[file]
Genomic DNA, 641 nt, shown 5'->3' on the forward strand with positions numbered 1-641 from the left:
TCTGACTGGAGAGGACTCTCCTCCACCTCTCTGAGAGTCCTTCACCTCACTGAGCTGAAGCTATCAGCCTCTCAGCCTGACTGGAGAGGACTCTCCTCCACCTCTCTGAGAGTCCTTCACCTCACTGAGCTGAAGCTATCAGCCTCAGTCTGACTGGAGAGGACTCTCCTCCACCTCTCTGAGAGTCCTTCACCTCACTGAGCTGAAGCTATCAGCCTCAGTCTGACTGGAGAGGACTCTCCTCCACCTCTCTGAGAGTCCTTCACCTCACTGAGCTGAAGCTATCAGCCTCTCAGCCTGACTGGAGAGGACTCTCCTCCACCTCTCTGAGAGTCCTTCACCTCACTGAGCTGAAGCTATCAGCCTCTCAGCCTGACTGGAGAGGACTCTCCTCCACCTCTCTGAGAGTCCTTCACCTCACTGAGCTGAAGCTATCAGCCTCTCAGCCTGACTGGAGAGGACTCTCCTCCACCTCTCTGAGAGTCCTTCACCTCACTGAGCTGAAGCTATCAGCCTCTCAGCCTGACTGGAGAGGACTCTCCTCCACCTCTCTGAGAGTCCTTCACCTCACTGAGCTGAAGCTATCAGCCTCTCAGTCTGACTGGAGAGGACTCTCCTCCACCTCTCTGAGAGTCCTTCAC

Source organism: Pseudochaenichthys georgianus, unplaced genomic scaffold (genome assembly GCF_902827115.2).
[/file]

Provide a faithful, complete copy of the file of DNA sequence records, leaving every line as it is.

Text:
Genomic DNA, 641 nt, shown 5'->3' on the forward strand with positions numbered 1-641 from the left:
TCTGACTGGAGAGGACTCTCCTCCACCTCTCTGAGAGTCCTTCACCTCACTGAGCTGAAGCTATCAGCCTCTCAGCCTGACTGGAGAGGACTCTCCTCCACCTCTCTGAGAGTCCTTCACCTCACTGAGCTGAAGCTATCAGCCTCAGTCTGACTGGAGAGGACTCTCCTCCACCTCTCTGAGAGTCCTTCACCTCACTGAGCTGAAGCTATCAGCCTCAGTCTGACTGGAGAGGACTCTCCTCCACCTCTCTGAGAGTCCTTCACCTCACTGAGCTGAAGCTATCAGCCTCTCAGCCTGACTGGAGAGGACTCTCCTCCACCTCTCTGAGAGTCCTTCACCTCACTGAGCTGAAGCTATCAGCCTCTCAGCCTGACTGGAGAGGACTCTCCTCCACCTCTCTGAGAGTCCTTCACCTCACTGAGCTGAAGCTATCAGCCTCTCAGCCTGACTGGAGAGGACTCTCCTCCACCTCTCTGAGAGTCCTTCACCTCACTGAGCTGAAGCTATCAGCCTCTCAGCCTGACTGGAGAGGACTCTCCTCCACCTCTCTGAGAGTCCTTCACCTCACTGAGCTGAAGCTATCAGCCTCTCAGTCTGACTGGAGAGGACTCTCCTCCACCTCTCTGAGAGTCCTTCAC

Source organism: Pseudochaenichthys georgianus, unplaced genomic scaffold (genome assembly GCF_902827115.2).